August 11, 2005

Book Review Contest: Everywhere Babies

everywhere_babies.jpg

Title: Everywhere Babies
Author/Illustrator: Susan Meyers/ Marla Frazee
Reviewer: Nicole Apostola

In a not-to-cloying rhyme, this book takes the reader through the stages of baby-dom, from swaddled newborns to the transition from liquid
to solid foods to learning to walk.

My son, like most of the under-one set, enjoys seeing all the babies doing things he can do or has yet to accomplish.

There's a message in the illustrations (and, to a lesser extent, the words) that all sorts of diversity is okay. (Even better, it's not done in a preachy or condescending way.) Kids of all colors are present, as well as those with single parents, two same-sex
parents, etc. Kids are shown being both bottle-fed and breast-fed. For parents who feel that they can't find a book that adequately
expresses their family situation, chances are they will be able to point to at least one example in this book to tell their children --
"Look! That's like our family."

For parents on the conservative end of the spectrum, there
is enough activity that the kids probably wouldn't notice anything amiss unless it were specifically pointed out to them.

All of this makes this book not only a perfect book to read to a child under, say, one and a half or two, but it also makes a good gift for new parents regardless of their persuasion.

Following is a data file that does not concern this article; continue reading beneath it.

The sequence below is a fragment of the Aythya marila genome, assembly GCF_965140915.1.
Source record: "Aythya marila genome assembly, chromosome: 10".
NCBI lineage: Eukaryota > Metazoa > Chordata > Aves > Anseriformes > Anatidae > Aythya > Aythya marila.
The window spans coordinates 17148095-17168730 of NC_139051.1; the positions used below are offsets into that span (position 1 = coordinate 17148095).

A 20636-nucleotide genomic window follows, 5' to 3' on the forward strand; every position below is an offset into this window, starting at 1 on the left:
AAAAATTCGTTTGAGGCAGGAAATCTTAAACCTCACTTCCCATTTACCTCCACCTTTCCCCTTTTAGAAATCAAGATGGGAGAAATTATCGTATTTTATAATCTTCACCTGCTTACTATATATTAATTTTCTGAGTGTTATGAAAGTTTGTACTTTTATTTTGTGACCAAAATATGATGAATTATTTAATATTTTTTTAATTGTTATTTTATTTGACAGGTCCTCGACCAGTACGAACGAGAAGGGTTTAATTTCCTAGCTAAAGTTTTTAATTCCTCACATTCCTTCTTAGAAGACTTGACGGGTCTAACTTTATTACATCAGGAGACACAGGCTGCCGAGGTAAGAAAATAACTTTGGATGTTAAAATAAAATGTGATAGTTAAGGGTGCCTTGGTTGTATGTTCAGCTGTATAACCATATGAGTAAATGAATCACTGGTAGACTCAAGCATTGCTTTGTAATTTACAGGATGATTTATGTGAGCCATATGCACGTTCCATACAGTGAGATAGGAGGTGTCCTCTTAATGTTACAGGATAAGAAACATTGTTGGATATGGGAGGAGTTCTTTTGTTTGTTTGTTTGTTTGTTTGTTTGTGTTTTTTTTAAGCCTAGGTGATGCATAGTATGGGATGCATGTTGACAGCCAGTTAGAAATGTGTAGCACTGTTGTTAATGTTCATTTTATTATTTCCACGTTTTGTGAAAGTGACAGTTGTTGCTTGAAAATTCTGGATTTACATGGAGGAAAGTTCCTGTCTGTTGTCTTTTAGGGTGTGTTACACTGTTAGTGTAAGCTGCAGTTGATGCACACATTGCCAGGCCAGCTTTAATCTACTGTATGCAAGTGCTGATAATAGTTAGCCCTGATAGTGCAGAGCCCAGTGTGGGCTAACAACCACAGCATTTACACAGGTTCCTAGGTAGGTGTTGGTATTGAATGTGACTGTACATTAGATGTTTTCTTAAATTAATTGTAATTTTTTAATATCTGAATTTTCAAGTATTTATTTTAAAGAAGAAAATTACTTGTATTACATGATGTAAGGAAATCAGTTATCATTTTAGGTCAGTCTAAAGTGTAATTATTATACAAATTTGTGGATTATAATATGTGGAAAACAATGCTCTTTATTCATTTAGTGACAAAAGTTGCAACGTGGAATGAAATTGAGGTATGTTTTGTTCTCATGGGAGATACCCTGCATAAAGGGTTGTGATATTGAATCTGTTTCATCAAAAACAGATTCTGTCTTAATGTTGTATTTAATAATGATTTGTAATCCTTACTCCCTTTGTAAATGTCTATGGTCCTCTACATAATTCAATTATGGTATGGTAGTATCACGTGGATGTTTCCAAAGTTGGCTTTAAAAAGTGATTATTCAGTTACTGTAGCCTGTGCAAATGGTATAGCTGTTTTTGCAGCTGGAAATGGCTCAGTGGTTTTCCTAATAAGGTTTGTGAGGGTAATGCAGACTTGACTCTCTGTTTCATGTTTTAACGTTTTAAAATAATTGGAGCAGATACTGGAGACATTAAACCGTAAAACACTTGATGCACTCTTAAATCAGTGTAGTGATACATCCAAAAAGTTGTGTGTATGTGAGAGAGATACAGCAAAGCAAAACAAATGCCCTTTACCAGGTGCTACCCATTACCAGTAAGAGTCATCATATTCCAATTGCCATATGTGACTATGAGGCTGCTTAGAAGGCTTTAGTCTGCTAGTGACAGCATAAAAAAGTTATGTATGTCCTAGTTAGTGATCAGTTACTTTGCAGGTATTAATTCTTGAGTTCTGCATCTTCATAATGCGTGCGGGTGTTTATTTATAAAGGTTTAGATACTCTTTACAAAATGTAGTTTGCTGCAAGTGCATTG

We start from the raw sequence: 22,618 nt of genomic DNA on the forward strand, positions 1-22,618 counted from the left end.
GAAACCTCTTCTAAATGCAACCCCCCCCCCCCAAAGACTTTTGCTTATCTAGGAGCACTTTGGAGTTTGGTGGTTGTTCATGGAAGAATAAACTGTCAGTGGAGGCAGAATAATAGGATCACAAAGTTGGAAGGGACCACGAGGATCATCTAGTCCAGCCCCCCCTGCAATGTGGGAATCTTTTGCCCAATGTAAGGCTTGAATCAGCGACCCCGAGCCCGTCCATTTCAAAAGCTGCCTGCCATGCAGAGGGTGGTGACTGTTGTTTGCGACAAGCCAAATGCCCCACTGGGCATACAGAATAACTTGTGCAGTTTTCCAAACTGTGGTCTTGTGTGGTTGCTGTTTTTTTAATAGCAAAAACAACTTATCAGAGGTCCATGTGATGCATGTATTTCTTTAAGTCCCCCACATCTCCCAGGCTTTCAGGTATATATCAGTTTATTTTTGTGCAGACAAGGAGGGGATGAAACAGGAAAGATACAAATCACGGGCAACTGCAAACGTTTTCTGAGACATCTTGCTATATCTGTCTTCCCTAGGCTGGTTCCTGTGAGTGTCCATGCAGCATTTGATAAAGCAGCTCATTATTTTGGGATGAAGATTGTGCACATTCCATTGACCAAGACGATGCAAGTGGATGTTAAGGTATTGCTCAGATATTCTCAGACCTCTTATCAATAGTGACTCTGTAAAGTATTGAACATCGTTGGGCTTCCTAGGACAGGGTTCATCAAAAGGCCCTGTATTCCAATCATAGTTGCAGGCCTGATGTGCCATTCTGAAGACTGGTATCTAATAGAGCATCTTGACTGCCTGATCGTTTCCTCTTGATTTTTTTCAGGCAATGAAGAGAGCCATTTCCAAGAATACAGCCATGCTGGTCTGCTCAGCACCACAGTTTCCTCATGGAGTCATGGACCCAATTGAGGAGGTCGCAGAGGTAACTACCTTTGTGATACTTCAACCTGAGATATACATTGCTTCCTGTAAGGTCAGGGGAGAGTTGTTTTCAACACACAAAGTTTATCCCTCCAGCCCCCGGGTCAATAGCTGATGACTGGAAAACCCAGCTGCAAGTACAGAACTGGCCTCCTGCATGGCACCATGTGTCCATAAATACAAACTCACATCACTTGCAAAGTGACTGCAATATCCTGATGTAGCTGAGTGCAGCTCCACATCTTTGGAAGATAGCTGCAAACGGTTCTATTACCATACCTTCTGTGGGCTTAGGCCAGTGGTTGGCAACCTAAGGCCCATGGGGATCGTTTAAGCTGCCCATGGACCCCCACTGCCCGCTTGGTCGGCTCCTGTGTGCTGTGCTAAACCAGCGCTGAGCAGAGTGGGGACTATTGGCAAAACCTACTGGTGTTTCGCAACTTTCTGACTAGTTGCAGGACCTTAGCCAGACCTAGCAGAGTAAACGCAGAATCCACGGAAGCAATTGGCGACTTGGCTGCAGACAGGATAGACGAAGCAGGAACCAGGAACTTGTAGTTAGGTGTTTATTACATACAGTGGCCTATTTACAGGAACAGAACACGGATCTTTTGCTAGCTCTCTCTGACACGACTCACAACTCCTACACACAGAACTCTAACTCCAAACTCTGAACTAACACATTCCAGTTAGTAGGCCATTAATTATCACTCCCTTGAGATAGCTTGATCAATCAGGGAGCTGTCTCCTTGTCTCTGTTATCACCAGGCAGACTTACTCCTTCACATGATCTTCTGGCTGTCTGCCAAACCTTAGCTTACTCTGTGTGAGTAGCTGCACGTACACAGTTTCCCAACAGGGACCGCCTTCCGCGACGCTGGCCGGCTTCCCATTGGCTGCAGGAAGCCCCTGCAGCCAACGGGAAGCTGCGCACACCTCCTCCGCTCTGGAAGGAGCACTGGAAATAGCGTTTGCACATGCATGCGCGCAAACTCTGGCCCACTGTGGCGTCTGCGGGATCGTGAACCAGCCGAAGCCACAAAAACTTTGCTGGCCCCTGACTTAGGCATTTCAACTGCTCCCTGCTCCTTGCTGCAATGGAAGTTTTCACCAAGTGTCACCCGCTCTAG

Check out Everywhere Babies at Amazon [amazon.com]

4 Comments

Where are all the daddy types? Almost all the reviews seem to be by mommy types?

I know. I am just as guilty of not submitting one. But I don't have time, what with reading "Moo, Baa, La La La!" over and over and over and over and over again...

[no kidding, and that lalala thing has totally warped the kid. every pig she sees now is lalala. -ed.]

I'm a daddy type who has reviewed a book, so I'll stick my neck out and confess I don't care for Everywhere Babies. My wife loves it. Our 14-month-old enjoys hearing Mom read the book, but it's too long a story for a short attention span and the pictures aren't captivating for my young'un (yet?). Show her a photo of a dog and she'll shout "Dug!" That's where she's at right now.

Okay, I'll confess that this is probably more of a mommy book than a daddy book. But you have to admit that the font is beautiful and easy-to-read.

I have to agree. Part of me's sick of farms and bunnies and things that have no relation to our actual life, but then this book seems a little too self-consciously targetted, with exasperated/exhausted parents in adorably Park Slope-y situations. Or Seattle, or wherever Gymborees are.

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